Mediation of Probate Trust & Tax Disputes – Challenges & Tools

‘Mediation of Probate Trust & Tax Disputes – Challenges & Tools’ – This is the title of an article I am currently writing which I am aiming to submit to Trusts & Trustees (OUP) in August, for publication later this year.
Introduction – ‘In essence, mediation is a forward-looking conversation. The role of a mediator (‘M’) is to manage the process and ensure that it is conducted in accordance with the terms of the Mediation Agreement. M must also:
·       create an environment in which adversarial parties in a confrontational dispute can come out of their ‘positional’ trenches and walk towards the centre of the commercial problem that divides them; and
·       empower adversarial parties to a dispute to become participants [‘P‘s’] in a creative, bespoke and collaborative problem-solving exercise, and eventually, to walk side by side in jointly exploring and developing a commercial solution of their own design which takes into account: the facts presented in their respective position statements and agreed bundle of documents; legal merits; litigation risks; the time value of money; and the benefits (including tax benefits) of ‘doing a deal’ now, instead of incurring further legal costs by resuming trench warfare and going to trial.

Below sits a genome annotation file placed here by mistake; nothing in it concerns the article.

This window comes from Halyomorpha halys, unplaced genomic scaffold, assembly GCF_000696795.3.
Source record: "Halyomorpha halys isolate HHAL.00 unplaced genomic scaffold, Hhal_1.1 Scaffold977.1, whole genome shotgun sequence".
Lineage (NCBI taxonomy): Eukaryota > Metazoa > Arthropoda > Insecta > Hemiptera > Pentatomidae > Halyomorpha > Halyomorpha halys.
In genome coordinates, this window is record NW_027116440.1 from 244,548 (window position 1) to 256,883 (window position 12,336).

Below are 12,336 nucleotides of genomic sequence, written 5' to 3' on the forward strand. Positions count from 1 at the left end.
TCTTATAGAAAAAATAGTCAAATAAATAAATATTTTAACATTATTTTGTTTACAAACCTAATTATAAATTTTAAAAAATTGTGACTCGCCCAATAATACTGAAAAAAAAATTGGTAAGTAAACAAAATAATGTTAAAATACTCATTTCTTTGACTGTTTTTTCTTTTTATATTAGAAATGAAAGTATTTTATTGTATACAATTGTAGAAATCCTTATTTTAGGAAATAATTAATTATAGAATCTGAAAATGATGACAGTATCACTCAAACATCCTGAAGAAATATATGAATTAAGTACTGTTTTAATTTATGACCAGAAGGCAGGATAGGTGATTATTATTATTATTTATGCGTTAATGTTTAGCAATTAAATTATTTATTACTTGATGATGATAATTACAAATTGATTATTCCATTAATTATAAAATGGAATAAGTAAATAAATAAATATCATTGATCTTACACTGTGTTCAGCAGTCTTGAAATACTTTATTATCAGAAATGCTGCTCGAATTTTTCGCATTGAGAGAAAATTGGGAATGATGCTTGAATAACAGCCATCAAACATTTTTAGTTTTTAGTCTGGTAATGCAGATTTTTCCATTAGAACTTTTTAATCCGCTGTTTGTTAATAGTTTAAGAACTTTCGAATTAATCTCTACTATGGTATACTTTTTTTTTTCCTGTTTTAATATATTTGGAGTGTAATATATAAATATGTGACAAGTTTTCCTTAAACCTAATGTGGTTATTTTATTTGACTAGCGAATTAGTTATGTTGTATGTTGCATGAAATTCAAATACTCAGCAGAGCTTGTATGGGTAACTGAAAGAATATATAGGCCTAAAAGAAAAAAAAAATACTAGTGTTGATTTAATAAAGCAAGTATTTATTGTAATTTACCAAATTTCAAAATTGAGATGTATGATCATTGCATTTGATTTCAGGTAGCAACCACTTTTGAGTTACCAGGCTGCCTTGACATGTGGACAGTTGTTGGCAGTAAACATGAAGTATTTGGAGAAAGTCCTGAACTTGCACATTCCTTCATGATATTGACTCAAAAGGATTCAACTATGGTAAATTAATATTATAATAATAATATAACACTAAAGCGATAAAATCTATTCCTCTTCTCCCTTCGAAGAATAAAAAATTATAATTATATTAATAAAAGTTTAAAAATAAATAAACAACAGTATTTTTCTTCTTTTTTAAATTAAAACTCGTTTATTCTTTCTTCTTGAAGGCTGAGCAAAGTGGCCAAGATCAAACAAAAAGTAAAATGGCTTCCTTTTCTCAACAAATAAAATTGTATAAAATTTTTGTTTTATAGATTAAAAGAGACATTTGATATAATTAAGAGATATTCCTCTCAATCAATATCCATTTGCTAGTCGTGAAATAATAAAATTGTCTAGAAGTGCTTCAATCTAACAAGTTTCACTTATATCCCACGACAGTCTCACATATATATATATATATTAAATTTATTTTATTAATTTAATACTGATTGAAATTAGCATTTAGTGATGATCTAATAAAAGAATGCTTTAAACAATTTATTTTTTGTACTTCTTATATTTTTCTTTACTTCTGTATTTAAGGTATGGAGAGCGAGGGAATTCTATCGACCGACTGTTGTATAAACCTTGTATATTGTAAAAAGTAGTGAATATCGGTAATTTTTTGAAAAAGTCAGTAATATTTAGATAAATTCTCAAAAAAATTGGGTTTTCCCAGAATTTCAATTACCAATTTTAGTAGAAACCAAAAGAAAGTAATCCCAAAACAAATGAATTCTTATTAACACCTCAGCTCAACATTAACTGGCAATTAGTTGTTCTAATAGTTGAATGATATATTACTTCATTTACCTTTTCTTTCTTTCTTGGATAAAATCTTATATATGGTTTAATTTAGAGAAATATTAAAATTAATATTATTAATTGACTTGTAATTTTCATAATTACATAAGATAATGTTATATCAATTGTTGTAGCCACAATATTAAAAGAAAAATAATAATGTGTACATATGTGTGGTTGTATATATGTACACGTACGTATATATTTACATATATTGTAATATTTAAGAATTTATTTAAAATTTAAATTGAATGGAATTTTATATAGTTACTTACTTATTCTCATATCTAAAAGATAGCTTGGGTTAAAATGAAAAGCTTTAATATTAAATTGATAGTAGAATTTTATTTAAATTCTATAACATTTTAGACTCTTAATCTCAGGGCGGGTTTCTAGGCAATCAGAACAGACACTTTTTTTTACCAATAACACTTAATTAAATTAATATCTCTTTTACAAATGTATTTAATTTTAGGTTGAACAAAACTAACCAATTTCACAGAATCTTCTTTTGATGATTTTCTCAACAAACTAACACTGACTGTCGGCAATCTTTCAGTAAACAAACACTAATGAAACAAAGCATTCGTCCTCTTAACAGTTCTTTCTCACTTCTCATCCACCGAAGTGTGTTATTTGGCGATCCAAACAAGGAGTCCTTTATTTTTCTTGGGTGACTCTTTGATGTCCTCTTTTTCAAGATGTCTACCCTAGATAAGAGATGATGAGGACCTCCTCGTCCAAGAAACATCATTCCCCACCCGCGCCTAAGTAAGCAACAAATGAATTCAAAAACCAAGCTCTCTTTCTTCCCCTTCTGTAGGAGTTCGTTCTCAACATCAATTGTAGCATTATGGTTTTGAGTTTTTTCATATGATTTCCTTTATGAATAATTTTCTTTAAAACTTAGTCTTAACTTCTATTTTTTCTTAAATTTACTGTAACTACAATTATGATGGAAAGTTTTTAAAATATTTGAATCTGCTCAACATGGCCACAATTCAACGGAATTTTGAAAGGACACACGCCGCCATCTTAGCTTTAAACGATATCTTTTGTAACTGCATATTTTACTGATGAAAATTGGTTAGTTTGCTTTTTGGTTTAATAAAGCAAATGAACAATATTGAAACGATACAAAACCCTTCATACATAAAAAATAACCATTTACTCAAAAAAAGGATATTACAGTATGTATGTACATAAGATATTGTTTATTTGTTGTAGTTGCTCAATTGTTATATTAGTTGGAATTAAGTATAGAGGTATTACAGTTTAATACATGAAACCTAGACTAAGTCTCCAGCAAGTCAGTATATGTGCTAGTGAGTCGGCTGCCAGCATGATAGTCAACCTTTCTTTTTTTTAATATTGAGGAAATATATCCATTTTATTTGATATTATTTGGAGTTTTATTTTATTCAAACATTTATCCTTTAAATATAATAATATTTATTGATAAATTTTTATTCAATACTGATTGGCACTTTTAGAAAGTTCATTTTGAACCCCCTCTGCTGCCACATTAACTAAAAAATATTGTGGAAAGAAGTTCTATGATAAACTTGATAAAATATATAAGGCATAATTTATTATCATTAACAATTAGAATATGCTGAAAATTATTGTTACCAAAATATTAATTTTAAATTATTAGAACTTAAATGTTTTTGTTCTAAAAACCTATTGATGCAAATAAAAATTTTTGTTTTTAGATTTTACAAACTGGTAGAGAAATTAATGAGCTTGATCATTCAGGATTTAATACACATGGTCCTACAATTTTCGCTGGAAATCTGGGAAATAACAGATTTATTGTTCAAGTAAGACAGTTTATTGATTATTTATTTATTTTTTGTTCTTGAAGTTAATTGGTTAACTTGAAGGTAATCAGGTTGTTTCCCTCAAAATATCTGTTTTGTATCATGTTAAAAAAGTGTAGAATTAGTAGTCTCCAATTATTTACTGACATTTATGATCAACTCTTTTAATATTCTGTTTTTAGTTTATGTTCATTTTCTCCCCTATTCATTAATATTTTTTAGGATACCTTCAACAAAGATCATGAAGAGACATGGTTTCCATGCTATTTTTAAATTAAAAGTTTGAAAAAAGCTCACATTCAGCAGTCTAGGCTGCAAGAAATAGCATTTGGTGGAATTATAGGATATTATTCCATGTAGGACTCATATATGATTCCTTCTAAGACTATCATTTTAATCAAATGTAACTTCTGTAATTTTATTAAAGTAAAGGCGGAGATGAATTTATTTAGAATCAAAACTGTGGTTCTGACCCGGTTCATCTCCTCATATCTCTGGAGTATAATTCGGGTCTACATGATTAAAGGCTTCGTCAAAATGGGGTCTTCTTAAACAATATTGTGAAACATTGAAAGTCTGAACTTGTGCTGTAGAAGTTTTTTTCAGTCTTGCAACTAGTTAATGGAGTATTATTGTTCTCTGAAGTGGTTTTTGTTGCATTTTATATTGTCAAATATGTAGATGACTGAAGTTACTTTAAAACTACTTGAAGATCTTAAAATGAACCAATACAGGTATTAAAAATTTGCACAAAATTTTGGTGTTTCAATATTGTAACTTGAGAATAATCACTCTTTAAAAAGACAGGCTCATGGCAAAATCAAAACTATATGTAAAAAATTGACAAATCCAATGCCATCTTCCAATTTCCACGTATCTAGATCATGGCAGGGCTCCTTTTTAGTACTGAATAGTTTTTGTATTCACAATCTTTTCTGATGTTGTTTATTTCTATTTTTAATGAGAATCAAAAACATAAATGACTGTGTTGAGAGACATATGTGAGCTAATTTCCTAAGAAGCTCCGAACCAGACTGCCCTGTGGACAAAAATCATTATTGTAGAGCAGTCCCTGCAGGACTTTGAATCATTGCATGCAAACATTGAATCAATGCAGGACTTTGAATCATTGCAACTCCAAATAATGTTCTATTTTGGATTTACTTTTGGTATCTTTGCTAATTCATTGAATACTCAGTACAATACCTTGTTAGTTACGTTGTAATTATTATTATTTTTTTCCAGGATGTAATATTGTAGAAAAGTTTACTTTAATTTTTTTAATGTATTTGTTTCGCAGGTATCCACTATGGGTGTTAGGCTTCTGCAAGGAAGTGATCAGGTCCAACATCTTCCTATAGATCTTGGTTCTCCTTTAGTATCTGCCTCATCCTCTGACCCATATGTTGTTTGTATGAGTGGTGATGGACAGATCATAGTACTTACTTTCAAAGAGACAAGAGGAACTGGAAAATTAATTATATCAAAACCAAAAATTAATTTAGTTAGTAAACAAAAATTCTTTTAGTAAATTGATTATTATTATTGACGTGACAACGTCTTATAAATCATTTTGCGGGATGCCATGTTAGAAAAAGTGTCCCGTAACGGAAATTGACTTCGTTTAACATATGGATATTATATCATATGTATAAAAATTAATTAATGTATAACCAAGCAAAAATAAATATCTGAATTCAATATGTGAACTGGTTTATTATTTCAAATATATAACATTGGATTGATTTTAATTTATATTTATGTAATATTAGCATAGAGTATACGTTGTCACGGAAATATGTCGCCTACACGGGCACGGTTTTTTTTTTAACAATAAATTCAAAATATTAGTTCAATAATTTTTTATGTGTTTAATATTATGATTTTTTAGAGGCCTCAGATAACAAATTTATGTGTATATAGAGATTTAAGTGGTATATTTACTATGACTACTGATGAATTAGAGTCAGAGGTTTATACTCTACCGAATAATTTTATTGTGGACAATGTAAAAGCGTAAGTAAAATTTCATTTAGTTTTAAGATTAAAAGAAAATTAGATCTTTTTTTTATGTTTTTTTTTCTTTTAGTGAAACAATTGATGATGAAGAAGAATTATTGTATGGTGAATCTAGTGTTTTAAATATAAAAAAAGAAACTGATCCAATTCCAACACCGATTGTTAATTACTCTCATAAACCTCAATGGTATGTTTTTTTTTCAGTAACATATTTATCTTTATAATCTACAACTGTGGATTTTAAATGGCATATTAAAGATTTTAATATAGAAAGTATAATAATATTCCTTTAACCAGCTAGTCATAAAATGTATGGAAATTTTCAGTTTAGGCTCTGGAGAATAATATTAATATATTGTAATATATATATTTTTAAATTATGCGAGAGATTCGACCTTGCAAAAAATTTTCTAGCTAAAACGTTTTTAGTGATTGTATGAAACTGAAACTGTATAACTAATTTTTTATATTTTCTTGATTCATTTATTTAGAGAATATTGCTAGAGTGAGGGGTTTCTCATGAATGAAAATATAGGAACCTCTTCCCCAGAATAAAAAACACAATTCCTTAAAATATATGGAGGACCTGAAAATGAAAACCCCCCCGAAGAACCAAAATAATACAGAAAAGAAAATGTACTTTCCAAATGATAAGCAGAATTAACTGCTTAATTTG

This requires counter-intuitive thinking and behaviour and can result in a ‘paradigm shift’ which results in a creative solution that a court cannot impose. It therefore also requires a ‘commercial’ rather than a ‘forensic’ legal or procedural mind-set, and some imagination. The challenge for a mediator is to persuade each participant to identify (in strict confidence) what is actually at stake, i.e. to drill down to what a participant’s objectives, needs and priorities are, and why.
While it is not the function of M to speak truth to power, M can facilitate the re-framing of a dispute as an opportunity, by enabling each P think about what is important to them, so that the P‘s can agree upon a ‘methodology’ i.e. a ‘road map’ for convergence and consensus. This requires a ‘paradigm shift’, i.e. acceptance by each P that there is a better way of resolving their dispute than going to trial. The tools that M can use to engineer a sudden outbreak of common sense are the subject of this article. If you have any ideas or comments about mediation that you would like to contribute please email